We recently held a web session “5 reasons to turn off your cloud servers when they’re not in use.” Even if you weren’t able to join us, you can check out the recording below – or use the annotations below to skip ahead to the section you’re interested in.
00:51 Overview of presentation
01:18 Reason #1 – Save Money
- Compute makes up the largest share of spend for most enterprise cloud users
- AWS Example:
- $10 billion/year in revenue
- 70% is EC2 ($7 billion)
- 52% is non-production which could be turned off at night ($3.5 billion)
- A simple 12-hour on/off schedule saves $1.75 billion in instance costs
03:00 Comparison of the major ways to save money in AWS
- 03:07 Reserved instances – pay upfront for a contract for 30-40% savings. Best for production environments.
- 04:06 Spot instances – open market on spare capacity. Savings are compelling (70-90%) but risk that your instance could go away if the price goes above your bid price.
- 04:37 Autoscaling groups – scale up and down groups of all types of instances according to your environment needs.
- 05:00 Turn instances off to save money when you’re not using them.
05:29 Reason #2 – Improve Security
- There is nothing more secure than a server that is OFF (This is what security people actually dream about)
- There is nothing easier to monitor than servers that are OFF (so long as your NOC folks are NOT surprised)
06:20 Reason #3 – Reduce Environmental Impact
- Data centers consume ~2% of all electricity globally (3% of U.S.), growing at 12% YoY.1
- 80% of power is provided by fossil fuels
- Avoiding the need for new data centers reduces carbon emissions
- It also makes good business sense:
- Cloud providers like AWS improve profitability and increase carbon credits when they can oversubscribe their infrastructure.
- They can’t oversubscribe if they are over-provisioned
- Therefore, turning servers off when not in use is one sure fire way help oversubscribe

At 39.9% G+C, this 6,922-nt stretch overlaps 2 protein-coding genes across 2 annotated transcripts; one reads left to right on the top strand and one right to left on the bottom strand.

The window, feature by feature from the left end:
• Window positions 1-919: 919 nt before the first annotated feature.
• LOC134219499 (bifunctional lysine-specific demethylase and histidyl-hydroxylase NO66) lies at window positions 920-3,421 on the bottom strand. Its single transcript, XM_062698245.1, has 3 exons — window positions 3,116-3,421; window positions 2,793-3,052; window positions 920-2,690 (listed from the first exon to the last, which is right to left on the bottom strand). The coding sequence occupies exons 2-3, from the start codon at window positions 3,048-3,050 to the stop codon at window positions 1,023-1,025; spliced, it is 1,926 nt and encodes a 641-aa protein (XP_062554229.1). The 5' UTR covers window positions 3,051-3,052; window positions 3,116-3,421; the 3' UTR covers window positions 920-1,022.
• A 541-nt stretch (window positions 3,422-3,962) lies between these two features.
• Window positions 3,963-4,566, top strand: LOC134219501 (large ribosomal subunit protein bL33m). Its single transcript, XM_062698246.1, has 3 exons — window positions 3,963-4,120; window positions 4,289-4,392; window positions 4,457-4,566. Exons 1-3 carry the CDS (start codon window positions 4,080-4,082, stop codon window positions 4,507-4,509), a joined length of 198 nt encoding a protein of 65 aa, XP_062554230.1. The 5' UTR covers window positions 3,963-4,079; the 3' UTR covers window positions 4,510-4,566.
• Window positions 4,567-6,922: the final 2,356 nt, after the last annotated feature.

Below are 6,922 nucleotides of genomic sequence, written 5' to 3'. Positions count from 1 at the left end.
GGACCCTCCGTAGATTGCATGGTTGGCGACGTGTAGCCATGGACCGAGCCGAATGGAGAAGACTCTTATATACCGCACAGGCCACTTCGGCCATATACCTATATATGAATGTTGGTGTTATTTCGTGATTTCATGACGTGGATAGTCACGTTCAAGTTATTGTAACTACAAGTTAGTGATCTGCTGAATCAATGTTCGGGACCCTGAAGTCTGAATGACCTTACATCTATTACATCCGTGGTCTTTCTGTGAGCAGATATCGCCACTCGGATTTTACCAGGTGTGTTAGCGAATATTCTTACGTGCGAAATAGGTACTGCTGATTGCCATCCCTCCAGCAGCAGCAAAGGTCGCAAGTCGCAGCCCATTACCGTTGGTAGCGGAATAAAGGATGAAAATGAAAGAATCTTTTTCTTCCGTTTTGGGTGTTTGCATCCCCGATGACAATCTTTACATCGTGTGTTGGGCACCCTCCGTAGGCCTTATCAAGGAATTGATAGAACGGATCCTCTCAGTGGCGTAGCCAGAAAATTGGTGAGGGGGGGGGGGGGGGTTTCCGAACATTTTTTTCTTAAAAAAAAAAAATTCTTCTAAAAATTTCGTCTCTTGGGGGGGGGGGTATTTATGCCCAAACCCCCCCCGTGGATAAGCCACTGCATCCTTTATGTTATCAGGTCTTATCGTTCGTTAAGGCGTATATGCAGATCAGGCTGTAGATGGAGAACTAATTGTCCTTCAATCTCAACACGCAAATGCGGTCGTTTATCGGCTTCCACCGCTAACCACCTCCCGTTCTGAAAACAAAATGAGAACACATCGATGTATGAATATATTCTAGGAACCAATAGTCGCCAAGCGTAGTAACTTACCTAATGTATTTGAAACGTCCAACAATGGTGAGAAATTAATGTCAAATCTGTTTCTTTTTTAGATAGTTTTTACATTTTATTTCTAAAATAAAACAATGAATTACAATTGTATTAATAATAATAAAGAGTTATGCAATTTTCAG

08:31 Reason #4 – Because Werner Says So
- AWS CTO Werner Vogels recently addressed an audience of AWS users, saying, “You can turn off your resources when you go home. Typical cost savings are 75%.”
08:51 Reason #5 – Peace of Mind
- Knowing you’re saving money, improving security, helping the environment and obeying Werner will help you sleep better at night … who wouldn’t?
- The question is how?
- You manually turn things off when you leave. In Offices there are automated light switches. There’s a reason, right?
- You could create scripts to do this automatically – that is not a cost-effective
09:29 ParkMyCloud – built specifically to turn off your servers when you don’t need them
- WHAT: Simple, single- purpose SaaS tool.
- HOW: Automatically schedule on/off times for idle servers.
- WHY: Optimize cloud services spending.
- ROI: Save 60% or more; 6 week payback.
10:17 ParkMyCloud product demo
- 10:28 Dashboard overview – see all your instances in one place
- 11:19 Parking recommendations
- 12:15 Parking schedule interface – create your own schedules
- 13:51 Snooze parking schedules
- 15:24 Automated policy engine – create policies to automatically handle scheduling, team assignments
- 18:16 How did you connect to AWS and find your instances?
- 19:18 How do you figure that you can save 65% on instances that you turn off nights and weekends?
- 19:52 Can you compare turning instances off to Reserved Instances?
- 22:12 Do the energy savings you described for Amazon apply to other cloud providers?
- 24:05 Why Dale doesn’t like scripting on/off times
We welcome additional questions in the comments below, and hope to see you at our next web session!